This Thing Called Courage

Friday, July 11, 2008

And Who Is My Brother?

This is tragic and sad. I think the money quote is at the end, beginning with "There was a time..." Alas, that time is not now. I was down in Harvard Square the other day, and a homeless man was lying on the sidewalk, face-down. A Harvard student chatting on the cell phone stepped over him and kept going, not even seeing him. It's like our homeless are pigeons-- an unpleasant and unsightly urban archetype. But there was a time when there were very few homeless in America. And then Governor Reagan of California thought it would be a great idea to empty that state's mental hospitals, and cast the residents out onto the street. That budget-cutting idea was brought to a national level once he became president.

Since then a myriad of factors have contributed to the growing number of homless, not the least of which has been twenty years of Republican administrations....

But this below is really too much. From today's Boston Globe:

Killing of homeless man leaves questions

By Milton J. Valencia, Globe Staff July 11, 2008

There are no roadside memorials for Timothy Finch, no flowers, cards or R.I.P. signs.
The homeless man, a 40-year-old US Army veteran, was killed in broad daylight on the Fourth of July, one of the city's busiest holidays, near Faneuil Hall Marketplace, one of its biggest tourist destinations.
Yet Finch's slaying was obscured by the same shadow of anonymity that shrouded his life. Police said that his gruesome beating was witnessed by tourists and other passersby who dismissed it as a run-of-the-mill scuffle between homeless men and that people walked by as he lay dying, thinking he was merely slumped on the sidewalk. One of the initial calls to police was for a drunk man lying on the ground, bleeding.
Soon after the killing, the scene was cleared, and Fourth of July festivities resumed. And in the days after, it was business as usual at Faneuil Hall, with little reminder that a man had recently been killed there.
"You have to think, 'How many people are walking by here,' " said Lee Diamond, a 20-year-old from Arlington who frequents the corner of Union and North streets, a hangout where the homeless, teenagers, and tourists mix each day. And still he knew nothing of the killing.
Diamond said he has seen homeless people in the area before, even fighting, but he doesn't pay attention. He doesn't believe anyone else does, either.
"There's a good amount of them, but it's like, 'Don't ask, don't tell,' " he said. "Most people walking by wouldn't stop and look. You'd just keep walking."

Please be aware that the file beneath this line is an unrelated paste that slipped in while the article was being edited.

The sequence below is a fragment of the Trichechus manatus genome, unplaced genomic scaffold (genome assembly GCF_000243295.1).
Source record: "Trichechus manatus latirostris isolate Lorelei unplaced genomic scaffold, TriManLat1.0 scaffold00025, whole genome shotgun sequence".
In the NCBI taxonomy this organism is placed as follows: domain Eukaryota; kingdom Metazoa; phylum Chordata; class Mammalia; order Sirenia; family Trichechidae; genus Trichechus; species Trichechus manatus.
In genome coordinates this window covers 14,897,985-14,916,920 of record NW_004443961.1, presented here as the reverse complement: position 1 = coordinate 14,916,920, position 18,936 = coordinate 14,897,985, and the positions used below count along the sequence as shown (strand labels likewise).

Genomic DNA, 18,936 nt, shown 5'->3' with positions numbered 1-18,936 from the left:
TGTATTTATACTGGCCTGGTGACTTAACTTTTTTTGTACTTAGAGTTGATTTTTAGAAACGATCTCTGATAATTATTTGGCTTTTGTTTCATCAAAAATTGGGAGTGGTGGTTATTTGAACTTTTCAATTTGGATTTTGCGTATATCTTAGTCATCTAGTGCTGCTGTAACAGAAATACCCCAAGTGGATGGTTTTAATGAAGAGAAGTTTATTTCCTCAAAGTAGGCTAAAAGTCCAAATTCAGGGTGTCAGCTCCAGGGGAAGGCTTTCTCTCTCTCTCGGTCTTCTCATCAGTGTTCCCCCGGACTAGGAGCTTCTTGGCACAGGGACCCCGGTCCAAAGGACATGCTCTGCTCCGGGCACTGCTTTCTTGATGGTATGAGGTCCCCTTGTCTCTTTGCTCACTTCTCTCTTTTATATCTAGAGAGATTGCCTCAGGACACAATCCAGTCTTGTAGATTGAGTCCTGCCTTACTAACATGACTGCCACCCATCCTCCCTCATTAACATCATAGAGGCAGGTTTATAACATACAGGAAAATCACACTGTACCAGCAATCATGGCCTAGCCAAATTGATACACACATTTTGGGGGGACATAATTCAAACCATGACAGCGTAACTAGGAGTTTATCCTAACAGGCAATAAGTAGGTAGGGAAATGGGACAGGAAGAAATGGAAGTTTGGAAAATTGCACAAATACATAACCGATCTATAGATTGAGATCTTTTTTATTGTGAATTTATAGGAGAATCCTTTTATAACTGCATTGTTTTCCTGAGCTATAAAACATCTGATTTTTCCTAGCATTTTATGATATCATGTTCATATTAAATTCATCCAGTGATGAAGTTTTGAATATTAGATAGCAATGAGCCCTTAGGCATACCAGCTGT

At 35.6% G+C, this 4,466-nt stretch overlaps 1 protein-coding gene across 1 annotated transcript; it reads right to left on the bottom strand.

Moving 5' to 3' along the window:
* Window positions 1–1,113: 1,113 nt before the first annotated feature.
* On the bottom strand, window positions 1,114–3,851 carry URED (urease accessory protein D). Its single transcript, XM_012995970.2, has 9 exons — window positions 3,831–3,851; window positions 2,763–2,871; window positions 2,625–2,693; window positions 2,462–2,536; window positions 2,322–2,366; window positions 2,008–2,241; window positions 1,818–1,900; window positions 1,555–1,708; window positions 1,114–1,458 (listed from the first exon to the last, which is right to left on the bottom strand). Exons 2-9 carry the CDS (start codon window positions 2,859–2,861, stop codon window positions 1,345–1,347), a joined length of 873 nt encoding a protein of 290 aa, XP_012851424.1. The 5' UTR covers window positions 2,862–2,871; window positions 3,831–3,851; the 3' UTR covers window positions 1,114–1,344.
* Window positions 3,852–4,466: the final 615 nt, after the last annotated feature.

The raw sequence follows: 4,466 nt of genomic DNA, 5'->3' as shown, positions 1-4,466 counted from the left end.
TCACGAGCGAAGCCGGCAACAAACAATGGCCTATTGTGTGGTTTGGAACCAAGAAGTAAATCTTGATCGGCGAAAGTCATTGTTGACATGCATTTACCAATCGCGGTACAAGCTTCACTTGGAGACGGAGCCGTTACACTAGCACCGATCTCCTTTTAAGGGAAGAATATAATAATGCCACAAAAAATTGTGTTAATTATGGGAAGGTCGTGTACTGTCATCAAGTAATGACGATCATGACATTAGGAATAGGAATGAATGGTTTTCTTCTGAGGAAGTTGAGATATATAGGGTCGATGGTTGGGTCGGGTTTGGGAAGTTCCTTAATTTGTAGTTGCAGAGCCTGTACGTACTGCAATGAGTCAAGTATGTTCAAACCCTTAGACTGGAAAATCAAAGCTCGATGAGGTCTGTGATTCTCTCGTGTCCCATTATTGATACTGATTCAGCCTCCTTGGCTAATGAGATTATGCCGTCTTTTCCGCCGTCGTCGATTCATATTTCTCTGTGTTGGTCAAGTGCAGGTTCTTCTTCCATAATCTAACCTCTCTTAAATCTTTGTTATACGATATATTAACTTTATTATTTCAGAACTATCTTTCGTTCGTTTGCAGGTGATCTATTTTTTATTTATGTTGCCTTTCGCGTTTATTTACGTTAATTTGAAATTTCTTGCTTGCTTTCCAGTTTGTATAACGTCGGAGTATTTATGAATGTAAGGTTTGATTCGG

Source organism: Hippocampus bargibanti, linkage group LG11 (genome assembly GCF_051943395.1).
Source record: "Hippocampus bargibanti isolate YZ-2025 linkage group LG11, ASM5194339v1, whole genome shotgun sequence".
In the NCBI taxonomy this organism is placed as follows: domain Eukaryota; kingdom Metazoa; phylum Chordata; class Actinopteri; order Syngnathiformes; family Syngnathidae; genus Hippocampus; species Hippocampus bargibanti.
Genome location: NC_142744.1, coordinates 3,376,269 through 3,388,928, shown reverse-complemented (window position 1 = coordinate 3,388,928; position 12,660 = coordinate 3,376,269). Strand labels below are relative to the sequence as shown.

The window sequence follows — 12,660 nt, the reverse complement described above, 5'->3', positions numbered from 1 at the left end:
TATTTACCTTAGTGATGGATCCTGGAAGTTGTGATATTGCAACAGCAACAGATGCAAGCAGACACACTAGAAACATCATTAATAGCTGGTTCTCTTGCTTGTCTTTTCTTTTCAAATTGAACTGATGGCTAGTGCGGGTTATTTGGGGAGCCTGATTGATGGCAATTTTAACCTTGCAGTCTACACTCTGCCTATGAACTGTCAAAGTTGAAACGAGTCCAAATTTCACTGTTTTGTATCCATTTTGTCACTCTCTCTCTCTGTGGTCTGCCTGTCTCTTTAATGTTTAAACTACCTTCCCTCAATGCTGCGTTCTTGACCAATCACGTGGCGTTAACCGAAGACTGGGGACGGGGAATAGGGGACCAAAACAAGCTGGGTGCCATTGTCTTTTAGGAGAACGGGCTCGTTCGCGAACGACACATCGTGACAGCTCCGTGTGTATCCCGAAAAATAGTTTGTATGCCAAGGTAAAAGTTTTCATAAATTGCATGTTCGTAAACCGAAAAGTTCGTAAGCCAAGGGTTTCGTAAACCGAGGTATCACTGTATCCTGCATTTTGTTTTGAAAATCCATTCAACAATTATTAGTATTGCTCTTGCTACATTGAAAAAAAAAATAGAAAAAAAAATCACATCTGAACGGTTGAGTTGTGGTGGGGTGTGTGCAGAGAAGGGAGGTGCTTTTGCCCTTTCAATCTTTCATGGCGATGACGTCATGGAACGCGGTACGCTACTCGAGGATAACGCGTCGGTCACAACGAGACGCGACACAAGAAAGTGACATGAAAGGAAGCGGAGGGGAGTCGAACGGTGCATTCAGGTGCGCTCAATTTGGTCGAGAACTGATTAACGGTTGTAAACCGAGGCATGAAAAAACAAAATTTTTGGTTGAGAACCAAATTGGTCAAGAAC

Advocates for the homeless said that passersby often filter out sights of the homeless and dismiss what would otherwise be alarming scenes, of people lying on the street or fighting.
"There are far too many homeless people who get stepped over," said Karen LaFrazia, executive director of St. Francis House, a local homeless shelter. "How many times has one of us seen somebody passed out on the street, or just up against a wall, and we just walked by."
Now police are searching for such people who may have clues about what happened to Finch. Investigators are reviewing footage from security cameras in the area. Some witnesses have spoken with detectives, but police hope to get more information from what could be hundreds of witnesses who were near the Holocaust Memorial just before noon.
"We believe there were some individuals in the area, tourists in the area, who may have seen the assault take place and not know what they were witnessing," said Elaine Driscoll, a spokeswoman for the Boston Police Department. "Every homicide is of great concern to us, but certainly when one occurs in broad daylight we find it troubling."
No arrests have been made, but police said after the killing that they were looking for an assailant described as a black male, 6 feet 2 inches tall, wearing a red shirt and carrying a white bag.
One witness said she saw four men beating Finch, one of them with a sack stuffed with some type of solid object. Driscoll said police are investigating whether Finch had a prior dispute with other homeless men that may have led to the attack.
"Certainly, the incident is concerning to us, and we hope to find the person responsible for it very soon," Driscoll said.
Several advocates who work with the homeless said they did not know Finch, a veteran with an honorable discharge. He had registered at homeless shelters years ago, and in 2001 he was enrolled in a program at the New England Shelter for Homeless Veterans, according to the shelter. He returned there in 2005 for emergency overnight shelter.
But he had not returned since, nor had he stayed at other area shelters contacted by the Globe, leaving advocates to wonder if he led a life wandering on city streets.
Finch's death has alarmed some advocates for the homeless, including Joe Finn, executive director and president of the Massachusetts Housing and Shelter Alliance.
"We're just too used to people lying on the streets at this point," he said, adding that more needs to be done to stem the root cause of homelessness. "There was a day that if you had someone walking down a busy street, acting out and talking to themselves, people would find that not normal, and try to report that."
Milton J. Valencia can be reached at


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